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Earlier today, the presiding judge in the government's antitrust lawsuit against Microsoft issued an opinion known as the "conclusions of law." Regrettably, U.S. District Judge Thomas Penfield Jackson paints a picture of Microsoft that is far from reality. Labeling the company a monopoly, he said that Microsoft "maintained its monopoly power by anticompetitive means" and attempted to monopolize the Web browser market. The judge also ruled that Microsoft violated another section of the law by "unlawfully tying its Web browser to its operating system" and could be sued under state anti-competition laws. In reality, Microsoft's behavior is the lawful byproduct of the most competitive marketplace in the world. The government's actions through this case threaten to limit that competition and the innovation and consumer benefits that come from it.
Citizens for a Sound Economy has taken a steadfast position throughout the successive stages of the trial opposing the government's antitrust lawsuit against Microsoft. Government involvement in the technology sector will not be good for the American consumer as witnessed by today's record 348.58 point drop in the Nasdaq. Federal regulators cannot second-guess or forecast a market as dynamic as the software industry. Requiring Microsoft, or any other software company, to check with government bureaucrats before it can release a new product or breaking the company up into pieces will only slow innovation and harm consumers.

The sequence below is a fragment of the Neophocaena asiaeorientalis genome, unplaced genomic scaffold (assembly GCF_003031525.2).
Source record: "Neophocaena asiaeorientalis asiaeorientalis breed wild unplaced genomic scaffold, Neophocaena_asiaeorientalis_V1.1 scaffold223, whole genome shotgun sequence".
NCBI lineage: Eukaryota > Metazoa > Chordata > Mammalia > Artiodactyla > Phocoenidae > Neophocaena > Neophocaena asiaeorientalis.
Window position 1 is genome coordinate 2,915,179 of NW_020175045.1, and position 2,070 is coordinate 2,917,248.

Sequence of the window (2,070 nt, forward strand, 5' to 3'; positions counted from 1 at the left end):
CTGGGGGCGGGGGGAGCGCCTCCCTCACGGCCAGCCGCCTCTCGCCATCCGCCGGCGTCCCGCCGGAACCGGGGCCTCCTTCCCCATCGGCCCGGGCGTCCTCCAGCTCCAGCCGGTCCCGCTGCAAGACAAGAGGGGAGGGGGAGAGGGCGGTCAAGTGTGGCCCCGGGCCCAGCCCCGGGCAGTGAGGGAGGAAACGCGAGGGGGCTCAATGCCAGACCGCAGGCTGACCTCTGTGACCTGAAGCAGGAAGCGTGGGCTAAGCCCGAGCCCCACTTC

CSE believes the government should not determine how products are made available in the software marketplace or what they look like. Consumers can and should decide for themselves whether a particular product is useful and worth the price being asked for it.
The government's case is more about corporate welfare than protecting consumers. This lawsuit is the result of Microsoft's competitors traveling to Washington to lobby the government to get what they were unable to get in the marketplace - protection from tough competition from a successful rival.
Equally as bad as the government's lawsuit is the new generation of baseless class-action lawsuits brought by trial lawyers who hope to cash-in on Microsoft's industry-leading innovation in the name of consumers. The threat of frivolous lawsuits will drive entrepreneurs and investment from the technology sector and limit, what has been to date, an astounding pace of innovation. We must save our legal system from this elite group of greedy trial lawyers who are using these government-induced lawsuits to enrich themselves, limit innovation and raise costs for consumers.
Through this lawsuit, the government wants to assert control over the marketplace and this will invariably limit choices and punish innovation. CSE believes this is both a policy for failure and the true cause of consumer harm.
Contact CSE today at 888-Join-CSE or visit us online at www.cse.org to help stop the government's attempt to control the technology sector.
Erick Gustafson Director of Technology Policy Citizens for a Sound Economy